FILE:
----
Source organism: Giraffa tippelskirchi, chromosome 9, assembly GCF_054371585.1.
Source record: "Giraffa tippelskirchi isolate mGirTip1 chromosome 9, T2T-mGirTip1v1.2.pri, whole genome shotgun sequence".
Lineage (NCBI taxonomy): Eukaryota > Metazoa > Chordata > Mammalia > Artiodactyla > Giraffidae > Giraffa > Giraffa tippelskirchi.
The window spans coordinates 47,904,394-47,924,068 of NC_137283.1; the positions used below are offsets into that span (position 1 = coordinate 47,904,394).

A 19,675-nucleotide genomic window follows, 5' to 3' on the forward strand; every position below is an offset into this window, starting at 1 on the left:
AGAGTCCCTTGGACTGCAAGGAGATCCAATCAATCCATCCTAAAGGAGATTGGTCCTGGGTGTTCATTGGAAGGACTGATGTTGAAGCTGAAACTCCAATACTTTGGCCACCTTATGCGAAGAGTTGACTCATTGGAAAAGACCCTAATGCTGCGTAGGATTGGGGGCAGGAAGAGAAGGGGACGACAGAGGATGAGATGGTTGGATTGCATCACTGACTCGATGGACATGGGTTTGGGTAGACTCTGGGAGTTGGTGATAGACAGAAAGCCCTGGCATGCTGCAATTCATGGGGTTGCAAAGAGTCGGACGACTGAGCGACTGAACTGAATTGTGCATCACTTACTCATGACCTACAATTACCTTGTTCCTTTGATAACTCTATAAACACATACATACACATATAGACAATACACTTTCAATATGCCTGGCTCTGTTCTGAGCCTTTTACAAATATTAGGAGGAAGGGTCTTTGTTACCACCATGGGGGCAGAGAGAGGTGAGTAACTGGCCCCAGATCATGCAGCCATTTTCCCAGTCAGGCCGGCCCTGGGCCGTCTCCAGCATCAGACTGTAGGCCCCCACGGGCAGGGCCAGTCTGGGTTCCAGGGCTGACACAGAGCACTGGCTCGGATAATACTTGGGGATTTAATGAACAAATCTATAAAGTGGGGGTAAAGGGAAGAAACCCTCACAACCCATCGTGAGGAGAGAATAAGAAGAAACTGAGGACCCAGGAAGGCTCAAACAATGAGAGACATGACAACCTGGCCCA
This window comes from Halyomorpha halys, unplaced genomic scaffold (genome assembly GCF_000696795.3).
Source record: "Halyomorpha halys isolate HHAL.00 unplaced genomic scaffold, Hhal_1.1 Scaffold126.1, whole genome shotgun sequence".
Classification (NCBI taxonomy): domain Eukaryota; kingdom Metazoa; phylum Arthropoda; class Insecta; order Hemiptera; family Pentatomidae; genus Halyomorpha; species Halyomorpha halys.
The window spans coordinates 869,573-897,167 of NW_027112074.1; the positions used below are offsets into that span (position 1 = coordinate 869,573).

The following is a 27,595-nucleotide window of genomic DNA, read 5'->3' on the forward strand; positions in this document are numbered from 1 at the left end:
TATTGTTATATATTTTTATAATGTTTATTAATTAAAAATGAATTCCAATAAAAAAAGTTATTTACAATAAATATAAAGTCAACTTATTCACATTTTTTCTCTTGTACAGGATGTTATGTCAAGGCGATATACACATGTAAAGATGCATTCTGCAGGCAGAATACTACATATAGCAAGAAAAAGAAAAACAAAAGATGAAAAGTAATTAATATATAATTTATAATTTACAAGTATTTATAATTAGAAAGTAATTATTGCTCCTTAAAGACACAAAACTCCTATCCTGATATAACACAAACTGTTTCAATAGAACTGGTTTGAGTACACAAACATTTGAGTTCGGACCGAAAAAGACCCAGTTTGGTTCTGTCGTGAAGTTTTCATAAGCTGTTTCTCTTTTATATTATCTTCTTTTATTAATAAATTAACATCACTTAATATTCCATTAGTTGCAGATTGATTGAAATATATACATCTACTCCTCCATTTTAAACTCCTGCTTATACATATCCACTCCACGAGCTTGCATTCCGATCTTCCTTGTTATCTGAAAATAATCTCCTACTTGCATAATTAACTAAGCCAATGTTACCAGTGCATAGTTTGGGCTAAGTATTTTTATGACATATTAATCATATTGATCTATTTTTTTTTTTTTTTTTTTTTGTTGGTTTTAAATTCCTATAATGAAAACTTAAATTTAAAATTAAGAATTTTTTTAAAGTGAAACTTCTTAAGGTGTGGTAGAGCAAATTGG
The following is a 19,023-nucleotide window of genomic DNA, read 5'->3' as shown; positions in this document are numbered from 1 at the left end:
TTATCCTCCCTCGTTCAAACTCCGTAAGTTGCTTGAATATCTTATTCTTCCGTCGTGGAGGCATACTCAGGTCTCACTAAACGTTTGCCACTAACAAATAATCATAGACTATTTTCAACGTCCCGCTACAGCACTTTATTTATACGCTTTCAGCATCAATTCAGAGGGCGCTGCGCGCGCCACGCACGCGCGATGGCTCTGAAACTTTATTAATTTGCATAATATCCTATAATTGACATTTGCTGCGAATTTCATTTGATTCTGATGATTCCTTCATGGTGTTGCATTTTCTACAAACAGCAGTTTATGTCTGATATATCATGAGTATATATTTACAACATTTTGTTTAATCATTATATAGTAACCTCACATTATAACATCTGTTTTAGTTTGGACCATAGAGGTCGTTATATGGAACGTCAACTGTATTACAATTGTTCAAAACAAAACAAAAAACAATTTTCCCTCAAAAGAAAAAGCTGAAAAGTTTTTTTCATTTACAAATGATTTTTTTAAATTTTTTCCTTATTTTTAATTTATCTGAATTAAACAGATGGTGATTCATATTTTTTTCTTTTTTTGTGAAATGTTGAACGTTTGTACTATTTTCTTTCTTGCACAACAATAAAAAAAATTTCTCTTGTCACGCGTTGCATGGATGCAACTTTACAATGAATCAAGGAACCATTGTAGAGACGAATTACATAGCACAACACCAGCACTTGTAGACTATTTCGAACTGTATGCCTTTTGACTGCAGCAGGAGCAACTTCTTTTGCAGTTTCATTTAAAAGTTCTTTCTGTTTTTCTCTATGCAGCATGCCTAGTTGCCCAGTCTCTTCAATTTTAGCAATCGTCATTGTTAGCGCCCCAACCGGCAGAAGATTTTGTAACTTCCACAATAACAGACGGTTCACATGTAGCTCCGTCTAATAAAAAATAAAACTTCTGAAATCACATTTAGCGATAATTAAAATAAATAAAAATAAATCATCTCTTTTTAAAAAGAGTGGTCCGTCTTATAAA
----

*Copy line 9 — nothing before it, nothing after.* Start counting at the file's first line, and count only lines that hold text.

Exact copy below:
Classification (NCBI taxonomy): domain Eukaryota; kingdom Metazoa; phylum Arthropoda; class Insecta; order Hemiptera; family Pentatomidae; genus Halyomorpha; species Halyomorpha halys.